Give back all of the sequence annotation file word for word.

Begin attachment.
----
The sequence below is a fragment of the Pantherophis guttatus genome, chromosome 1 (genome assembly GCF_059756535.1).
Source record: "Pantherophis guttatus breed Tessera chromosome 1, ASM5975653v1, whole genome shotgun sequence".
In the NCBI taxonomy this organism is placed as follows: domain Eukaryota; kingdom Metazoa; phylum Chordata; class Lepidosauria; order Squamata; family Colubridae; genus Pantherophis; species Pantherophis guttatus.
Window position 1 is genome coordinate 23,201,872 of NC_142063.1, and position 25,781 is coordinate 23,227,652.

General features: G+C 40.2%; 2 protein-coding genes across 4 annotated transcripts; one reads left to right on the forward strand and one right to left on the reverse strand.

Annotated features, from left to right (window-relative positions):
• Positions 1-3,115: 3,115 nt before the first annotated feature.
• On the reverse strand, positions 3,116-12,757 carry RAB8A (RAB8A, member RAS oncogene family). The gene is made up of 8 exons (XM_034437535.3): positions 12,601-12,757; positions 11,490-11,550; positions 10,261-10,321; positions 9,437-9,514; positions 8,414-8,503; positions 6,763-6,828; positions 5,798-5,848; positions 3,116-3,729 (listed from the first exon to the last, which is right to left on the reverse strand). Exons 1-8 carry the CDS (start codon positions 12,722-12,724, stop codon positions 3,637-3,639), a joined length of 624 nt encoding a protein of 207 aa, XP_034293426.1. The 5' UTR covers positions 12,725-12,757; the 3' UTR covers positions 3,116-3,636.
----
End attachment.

The sequence below is a fragment of the Pantherophis guttatus genome, chromosome 1 (genome assembly GCF_059756535.1).
Source record: "Pantherophis guttatus breed Tessera chromosome 1, ASM5975653v1, whole genome shotgun sequence".
In the NCBI taxonomy this organism is placed as follows: domain Eukaryota; kingdom Metazoa; phylum Chordata; class Lepidosauria; order Squamata; family Colubridae; genus Pantherophis; species Pantherophis guttatus.
Window position 1 is genome coordinate 23,201,872 of NC_142063.1, and position 25,781 is coordinate 23,227,652.

General features: G+C 40.2%; 2 protein-coding genes across 4 annotated transcripts; one reads left to right on the forward strand and one right to left on the reverse strand.

Annotated features, from left to right (window-relative positions):
• Positions 1-3,115: 3,115 nt before the first annotated feature.
• On the reverse strand, positions 3,116-12,757 carry RAB8A (RAB8A, member RAS oncogene family). The gene is made up of 8 exons (XM_034437535.3): positions 12,601-12,757; positions 11,490-11,550; positions 10,261-10,321; positions 9,437-9,514; positions 8,414-8,503; positions 6,763-6,828; positions 5,798-5,848; positions 3,116-3,729 (listed from the first exon to the last, which is right to left on the reverse strand). Exons 1-8 carry the CDS (start codon positions 12,722-12,724, stop codon positions 3,637-3,639), a joined length of 624 nt encoding a protein of 207 aa, XP_034293426.1. The 5' UTR covers positions 12,725-12,757; the 3' UTR covers positions 3,116-3,636.